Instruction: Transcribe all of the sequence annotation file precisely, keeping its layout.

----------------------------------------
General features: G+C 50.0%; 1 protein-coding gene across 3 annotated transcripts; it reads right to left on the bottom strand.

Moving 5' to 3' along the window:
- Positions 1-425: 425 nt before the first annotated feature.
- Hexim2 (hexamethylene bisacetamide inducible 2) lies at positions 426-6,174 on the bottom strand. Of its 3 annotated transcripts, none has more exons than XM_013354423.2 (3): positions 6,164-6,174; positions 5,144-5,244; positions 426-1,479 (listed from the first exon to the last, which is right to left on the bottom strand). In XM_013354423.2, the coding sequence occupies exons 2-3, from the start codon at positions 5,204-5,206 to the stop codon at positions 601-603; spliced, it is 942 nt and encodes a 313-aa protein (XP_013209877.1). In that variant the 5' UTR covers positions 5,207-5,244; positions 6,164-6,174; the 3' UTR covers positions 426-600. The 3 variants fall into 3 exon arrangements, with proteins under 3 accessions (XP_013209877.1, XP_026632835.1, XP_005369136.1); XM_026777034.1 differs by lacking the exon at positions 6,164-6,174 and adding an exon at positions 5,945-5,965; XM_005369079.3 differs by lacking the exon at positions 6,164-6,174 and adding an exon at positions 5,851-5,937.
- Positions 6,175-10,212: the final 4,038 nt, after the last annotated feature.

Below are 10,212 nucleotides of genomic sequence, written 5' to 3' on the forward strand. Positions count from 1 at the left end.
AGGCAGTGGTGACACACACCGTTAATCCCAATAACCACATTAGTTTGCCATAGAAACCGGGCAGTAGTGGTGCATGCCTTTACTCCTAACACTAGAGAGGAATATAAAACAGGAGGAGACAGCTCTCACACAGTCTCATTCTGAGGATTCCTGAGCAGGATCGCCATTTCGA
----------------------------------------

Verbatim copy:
General features: G+C 50.0%; 1 protein-coding gene across 3 annotated transcripts; it reads right to left on the bottom strand.

Moving 5' to 3' along the window:
- Positions 1-425: 425 nt before the first annotated feature.
- Hexim2 (hexamethylene bisacetamide inducible 2) lies at positions 426-6,174 on the bottom strand. Of its 3 annotated transcripts, none has more exons than XM_013354423.2 (3): positions 6,164-6,174; positions 5,144-5,244; positions 426-1,479 (listed from the first exon to the last, which is right to left on the bottom strand). In XM_013354423.2, the coding sequence occupies exons 2-3, from the start codon at positions 5,204-5,206 to the stop codon at positions 601-603; spliced, it is 942 nt and encodes a 313-aa protein (XP_013209877.1). In that variant the 5' UTR covers positions 5,207-5,244; positions 6,164-6,174; the 3' UTR covers positions 426-600. The 3 variants fall into 3 exon arrangements, with proteins under 3 accessions (XP_013209877.1, XP_026632835.1, XP_005369136.1); XM_026777034.1 differs by lacking the exon at positions 6,164-6,174 and adding an exon at positions 5,945-5,965; XM_005369079.3 differs by lacking the exon at positions 6,164-6,174 and adding an exon at positions 5,851-5,937.
- Positions 6,175-10,212: the final 4,038 nt, after the last annotated feature.

Below are 10,212 nucleotides of genomic sequence, written 5' to 3' on the forward strand. Positions count from 1 at the left end.
AGGCAGTGGTGACACACACCGTTAATCCCAATAACCACATTAGTTTGCCATAGAAACCGGGCAGTAGTGGTGCATGCCTTTACTCCTAACACTAGAGAGGAATATAAAACAGGAGGAGACAGCTCTCACACAGTCTCATTCTGAGGATTCCTGAGCAGGATCGCCATTTCGA